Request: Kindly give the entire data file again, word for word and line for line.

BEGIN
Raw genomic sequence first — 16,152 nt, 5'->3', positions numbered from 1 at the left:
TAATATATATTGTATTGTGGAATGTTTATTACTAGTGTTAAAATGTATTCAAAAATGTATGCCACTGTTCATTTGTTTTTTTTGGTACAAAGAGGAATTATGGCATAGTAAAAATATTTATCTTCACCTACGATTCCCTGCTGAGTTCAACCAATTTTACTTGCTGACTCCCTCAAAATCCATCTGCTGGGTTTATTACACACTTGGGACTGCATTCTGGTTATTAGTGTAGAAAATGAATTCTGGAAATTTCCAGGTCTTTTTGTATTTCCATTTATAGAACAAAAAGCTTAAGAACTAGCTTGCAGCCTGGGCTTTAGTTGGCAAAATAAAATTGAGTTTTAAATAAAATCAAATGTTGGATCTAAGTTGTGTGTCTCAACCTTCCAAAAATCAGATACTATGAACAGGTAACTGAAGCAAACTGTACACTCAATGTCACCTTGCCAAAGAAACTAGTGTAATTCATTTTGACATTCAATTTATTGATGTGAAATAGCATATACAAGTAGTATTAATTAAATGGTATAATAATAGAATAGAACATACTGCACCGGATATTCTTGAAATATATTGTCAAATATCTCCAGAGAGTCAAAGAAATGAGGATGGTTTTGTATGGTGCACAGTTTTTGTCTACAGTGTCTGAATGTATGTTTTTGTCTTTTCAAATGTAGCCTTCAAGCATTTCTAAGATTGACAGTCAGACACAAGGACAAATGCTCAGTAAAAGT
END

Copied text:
Raw genomic sequence first — 16,152 nt, 5'->3', positions numbered from 1 at the left:
TAATATATATTGTATTGTGGAATGTTTATTACTAGTGTTAAAATGTATTCAAAAATGTATGCCACTGTTCATTTGTTTTTTTTGGTACAAAGAGGAATTATGGCATAGTAAAAATATTTATCTTCACCTACGATTCCCTGCTGAGTTCAACCAATTTTACTTGCTGACTCCCTCAAAATCCATCTGCTGGGTTTATTACACACTTGGGACTGCATTCTGGTTATTAGTGTAGAAAATGAATTCTGGAAATTTCCAGGTCTTTTTGTATTTCCATTTATAGAACAAAAAGCTTAAGAACTAGCTTGCAGCCTGGGCTTTAGTTGGCAAAATAAAATTGAGTTTTAAATAAAATCAAATGTTGGATCTAAGTTGTGTGTCTCAACCTTCCAAAAATCAGATACTATGAACAGGTAACTGAAGCAAACTGTACACTCAATGTCACCTTGCCAAAGAAACTAGTGTAATTCATTTTGACATTCAATTTATTGATGTGAAATAGCATATACAAGTAGTATTAATTAAATGGTATAATAATAGAATAGAACATACTGCACCGGATATTCTTGAAATATATTGTCAAATATCTCCAGAGAGTCAAAGAAATGAGGATGGTTTTGTATGGTGCACAGTTTTTGTCTACAGTGTCTGAATGTATGTTTTTGTCTTTTCAAATGTAGCCTTCAAGCATTTCTAAGATTGACAGTCAGACACAAGGACAAATGCTCAGTAAAAGT